But for Kevin Ketels, assistant professor of teaching in global supply chain management at Wayne State University in Michigan, to focus entirely on the bottom line is to miss the point. “Because decentralised trials are more convenient,” explains Ketels, who spent nine years as CEO of clinical research site management organisation KMED Inventory before taking on his academic role. “You could potentially increase the number of research subjects.” This intuitively makes sense. Allowing patients to test new drugs from the comfort of their own homes, trial organisers are more likely to secure a range of subjects from different backgrounds, potentially bolstering results – nothing to sniff at when only 5% of eligible patients currently sign up for clinical research.

Examine the sector for long, however, and it becomes obvious that for every benefit, DCTs can also pose a number of difficulties. “There are several challenges with the DCTs inherent to the supply chain,” emphasises Antonio Tramontano, a life science supply chain specialist at Genpact – a global IT firm that supports clinical trials. For one thing, Tramontano says that getting drugs to hundreds or thousands of individual locations can be hard, especially when some drugs need to be stored in temperature-controlled conditions until they reach their destinations.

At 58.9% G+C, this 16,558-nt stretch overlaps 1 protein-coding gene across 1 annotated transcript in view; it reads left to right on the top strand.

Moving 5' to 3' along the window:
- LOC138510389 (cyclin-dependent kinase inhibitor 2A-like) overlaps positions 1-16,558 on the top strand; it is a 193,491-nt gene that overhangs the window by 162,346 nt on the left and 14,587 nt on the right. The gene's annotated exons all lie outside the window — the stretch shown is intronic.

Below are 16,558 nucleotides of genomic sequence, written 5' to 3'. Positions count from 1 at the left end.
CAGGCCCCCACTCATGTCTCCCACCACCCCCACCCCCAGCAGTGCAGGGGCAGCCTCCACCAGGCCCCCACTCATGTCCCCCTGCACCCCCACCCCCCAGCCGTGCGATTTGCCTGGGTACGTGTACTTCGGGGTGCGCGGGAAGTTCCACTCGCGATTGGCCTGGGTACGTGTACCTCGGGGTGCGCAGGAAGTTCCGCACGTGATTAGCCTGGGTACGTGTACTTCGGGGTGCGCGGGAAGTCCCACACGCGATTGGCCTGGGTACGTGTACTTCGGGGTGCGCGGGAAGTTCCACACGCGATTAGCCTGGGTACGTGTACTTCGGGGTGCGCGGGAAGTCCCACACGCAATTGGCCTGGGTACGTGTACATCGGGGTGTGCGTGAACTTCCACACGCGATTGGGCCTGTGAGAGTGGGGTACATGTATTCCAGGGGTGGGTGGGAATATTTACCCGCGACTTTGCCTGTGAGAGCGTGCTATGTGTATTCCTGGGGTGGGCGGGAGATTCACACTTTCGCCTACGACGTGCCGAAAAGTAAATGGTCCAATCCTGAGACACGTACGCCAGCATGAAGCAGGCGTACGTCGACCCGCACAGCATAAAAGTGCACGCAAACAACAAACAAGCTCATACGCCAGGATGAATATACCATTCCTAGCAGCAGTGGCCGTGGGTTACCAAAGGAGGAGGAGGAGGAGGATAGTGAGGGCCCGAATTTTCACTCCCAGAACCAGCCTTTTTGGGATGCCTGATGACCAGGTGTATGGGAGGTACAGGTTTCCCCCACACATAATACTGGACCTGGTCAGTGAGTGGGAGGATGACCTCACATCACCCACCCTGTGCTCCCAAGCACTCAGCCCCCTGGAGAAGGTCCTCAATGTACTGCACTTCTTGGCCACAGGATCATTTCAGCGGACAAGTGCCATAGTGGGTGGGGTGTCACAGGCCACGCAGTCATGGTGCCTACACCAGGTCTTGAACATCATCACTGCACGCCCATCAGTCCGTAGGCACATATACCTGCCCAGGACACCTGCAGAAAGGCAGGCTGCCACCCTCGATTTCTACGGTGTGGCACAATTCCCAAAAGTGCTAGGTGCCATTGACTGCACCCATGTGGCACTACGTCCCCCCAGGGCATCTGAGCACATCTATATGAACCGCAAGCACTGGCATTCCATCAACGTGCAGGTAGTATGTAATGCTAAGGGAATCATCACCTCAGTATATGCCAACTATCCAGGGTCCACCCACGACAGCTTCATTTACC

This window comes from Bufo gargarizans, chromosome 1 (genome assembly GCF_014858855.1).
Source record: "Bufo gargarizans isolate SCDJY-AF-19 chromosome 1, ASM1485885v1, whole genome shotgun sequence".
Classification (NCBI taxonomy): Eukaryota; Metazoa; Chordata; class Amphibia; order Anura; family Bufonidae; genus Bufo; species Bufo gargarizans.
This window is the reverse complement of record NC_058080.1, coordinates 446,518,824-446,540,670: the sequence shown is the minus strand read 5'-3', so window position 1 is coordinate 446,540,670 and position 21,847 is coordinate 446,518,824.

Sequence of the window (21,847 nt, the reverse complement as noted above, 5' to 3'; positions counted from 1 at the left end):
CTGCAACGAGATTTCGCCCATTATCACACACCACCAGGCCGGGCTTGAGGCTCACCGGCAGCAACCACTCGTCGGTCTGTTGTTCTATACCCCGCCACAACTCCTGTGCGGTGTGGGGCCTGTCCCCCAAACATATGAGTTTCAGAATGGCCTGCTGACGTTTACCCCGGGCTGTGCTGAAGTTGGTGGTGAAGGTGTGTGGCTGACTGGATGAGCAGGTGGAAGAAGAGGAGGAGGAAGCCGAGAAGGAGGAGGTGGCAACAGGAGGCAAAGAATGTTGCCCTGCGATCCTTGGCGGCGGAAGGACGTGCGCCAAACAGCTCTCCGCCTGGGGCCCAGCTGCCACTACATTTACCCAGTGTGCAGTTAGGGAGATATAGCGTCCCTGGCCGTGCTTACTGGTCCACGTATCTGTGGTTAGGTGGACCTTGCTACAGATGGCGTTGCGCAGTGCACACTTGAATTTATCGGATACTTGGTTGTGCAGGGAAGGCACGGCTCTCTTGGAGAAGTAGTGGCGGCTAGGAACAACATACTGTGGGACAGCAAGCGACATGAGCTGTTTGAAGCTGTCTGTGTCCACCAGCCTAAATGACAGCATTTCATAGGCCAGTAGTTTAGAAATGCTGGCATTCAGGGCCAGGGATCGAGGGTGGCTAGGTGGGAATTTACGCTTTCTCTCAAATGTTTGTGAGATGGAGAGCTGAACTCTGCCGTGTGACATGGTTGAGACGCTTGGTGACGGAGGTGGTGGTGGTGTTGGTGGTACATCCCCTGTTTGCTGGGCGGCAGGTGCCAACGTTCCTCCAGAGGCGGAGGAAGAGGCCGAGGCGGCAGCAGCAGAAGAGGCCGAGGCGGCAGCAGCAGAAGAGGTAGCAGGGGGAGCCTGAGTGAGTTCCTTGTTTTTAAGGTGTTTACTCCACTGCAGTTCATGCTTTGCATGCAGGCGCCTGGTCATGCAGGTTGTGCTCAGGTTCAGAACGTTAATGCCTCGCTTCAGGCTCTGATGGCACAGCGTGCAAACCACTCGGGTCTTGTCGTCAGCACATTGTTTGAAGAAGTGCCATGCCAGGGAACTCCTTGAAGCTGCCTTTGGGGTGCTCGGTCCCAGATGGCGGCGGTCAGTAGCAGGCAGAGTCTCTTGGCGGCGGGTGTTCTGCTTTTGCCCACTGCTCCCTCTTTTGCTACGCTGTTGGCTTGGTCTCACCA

At the same time, Tramontano notes that the virtual supply chain is severely impacted by decentralisation. True enough: if hub-based trials meant patient data could be collated from a single building, securing quality information from countless smart watches or online video sessions can be a muddle. More to the point, the consequences of getting any of this wrong can be fatal to a trial’s progress. In 2021, a number of Stanford researchers admitted terminating a trial into virtual cardiac rehabilitation after suffering technological snafus, including the inability to get the relevant data-collection app to work on subjects’ smartphones. Naturally, failures like this risk undercutting whatever financial benefits digital trials offer in theory, even as Laulajainen warns that patient outcomes risk being hampered too.

Tracking changes